The size of a breast cancer tumor and if it has spread to an axillary (armpit) lymph node are important characteristics. They are used to predict how aggressive a tumor will be and which treatment is ideal.
Analyzing the type of cells and molecules in the breast cancer tumor provides specific information that allows treatment to be better targeted to an individual.
Healthy breast tissue contains estrogen and progesterone hormone receptors. All breast cancers are evaluated for these receptors. Tumors that have these receptors are more like normal breast tissue. Tumors that do not have estrogen receptors are more aggressive and are more likely to grow and spread in the body.
Breast cancer tumors are evaluated for the number of cells that are dividing, known as ki67. A lower ki67 means fewer cells are dividing, which is favorable. A tumor which has well-differentiated cells looks more like healthy breast tissue, which is also favorable. A gene, called HER2/neu is found in a small number of breast cancers and indicates that the tumor is aggressive.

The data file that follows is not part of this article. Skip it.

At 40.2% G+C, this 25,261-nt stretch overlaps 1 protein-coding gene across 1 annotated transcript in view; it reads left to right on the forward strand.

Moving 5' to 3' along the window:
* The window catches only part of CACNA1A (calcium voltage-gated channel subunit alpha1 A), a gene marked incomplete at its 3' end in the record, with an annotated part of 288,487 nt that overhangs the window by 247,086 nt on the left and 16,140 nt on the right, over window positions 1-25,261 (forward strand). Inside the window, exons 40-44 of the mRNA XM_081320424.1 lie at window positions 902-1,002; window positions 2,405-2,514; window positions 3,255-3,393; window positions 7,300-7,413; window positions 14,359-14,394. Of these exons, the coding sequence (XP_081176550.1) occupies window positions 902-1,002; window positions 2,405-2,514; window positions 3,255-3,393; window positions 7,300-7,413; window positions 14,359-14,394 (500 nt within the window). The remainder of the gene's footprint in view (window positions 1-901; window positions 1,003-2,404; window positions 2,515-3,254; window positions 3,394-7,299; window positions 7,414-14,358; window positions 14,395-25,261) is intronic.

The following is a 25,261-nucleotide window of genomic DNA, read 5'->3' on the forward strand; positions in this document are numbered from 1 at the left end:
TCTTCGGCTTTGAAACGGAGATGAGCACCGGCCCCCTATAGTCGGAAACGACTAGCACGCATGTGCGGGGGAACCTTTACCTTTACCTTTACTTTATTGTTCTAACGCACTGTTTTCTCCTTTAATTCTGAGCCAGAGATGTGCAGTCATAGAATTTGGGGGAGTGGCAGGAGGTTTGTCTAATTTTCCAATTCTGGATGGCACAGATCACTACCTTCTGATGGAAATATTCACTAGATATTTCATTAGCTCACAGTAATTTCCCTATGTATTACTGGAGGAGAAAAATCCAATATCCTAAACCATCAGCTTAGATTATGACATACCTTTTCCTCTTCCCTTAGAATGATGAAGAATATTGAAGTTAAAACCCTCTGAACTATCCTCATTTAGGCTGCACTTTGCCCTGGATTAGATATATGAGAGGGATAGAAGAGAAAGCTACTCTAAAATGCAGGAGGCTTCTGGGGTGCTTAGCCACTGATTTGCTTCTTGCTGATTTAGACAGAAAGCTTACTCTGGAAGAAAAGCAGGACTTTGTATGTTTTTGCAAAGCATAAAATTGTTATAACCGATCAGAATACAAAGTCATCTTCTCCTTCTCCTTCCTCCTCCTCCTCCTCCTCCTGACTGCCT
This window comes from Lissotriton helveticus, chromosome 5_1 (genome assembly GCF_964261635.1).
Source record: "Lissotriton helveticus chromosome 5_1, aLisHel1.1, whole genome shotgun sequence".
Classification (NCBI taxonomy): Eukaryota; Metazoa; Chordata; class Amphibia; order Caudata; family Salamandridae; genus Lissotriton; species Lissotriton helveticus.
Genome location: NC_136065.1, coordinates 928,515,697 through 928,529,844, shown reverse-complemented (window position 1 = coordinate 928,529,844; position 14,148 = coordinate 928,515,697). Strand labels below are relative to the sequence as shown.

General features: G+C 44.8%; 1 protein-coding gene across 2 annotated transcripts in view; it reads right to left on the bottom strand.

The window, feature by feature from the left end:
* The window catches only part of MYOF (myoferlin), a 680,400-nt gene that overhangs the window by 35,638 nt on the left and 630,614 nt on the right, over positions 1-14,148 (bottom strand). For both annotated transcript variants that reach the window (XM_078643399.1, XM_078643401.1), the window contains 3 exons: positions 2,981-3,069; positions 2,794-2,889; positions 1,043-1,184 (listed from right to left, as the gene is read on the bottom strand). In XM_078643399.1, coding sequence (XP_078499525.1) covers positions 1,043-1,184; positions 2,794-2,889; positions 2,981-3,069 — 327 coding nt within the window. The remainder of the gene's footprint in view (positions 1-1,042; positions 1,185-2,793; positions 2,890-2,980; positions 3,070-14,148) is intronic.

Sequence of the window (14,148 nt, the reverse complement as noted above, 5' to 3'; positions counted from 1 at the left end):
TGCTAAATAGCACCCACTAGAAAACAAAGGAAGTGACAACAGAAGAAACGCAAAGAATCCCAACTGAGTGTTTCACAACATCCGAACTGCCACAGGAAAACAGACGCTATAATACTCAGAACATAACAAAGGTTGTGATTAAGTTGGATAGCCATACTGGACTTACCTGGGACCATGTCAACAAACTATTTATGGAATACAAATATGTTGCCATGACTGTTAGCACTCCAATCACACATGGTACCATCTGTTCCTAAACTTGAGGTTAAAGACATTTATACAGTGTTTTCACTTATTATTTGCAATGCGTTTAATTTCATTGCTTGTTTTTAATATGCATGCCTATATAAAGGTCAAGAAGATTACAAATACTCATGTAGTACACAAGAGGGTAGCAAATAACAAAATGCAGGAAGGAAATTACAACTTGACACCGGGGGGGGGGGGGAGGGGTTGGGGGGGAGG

Breast cancers are also evaluated to determine if they are vascular, which means blood vessels are present. The tumors are also analyzed to see if lymphatic invasion has occurred in which cancer cells have traveled outside of the tumor. No vascularity or lymphatic invasion is favorable.
This information is included in pathology, biopsy and surgical reports. Ask your surgeon or oncologist to review this information with you so you have a better understanding of your breast cancer.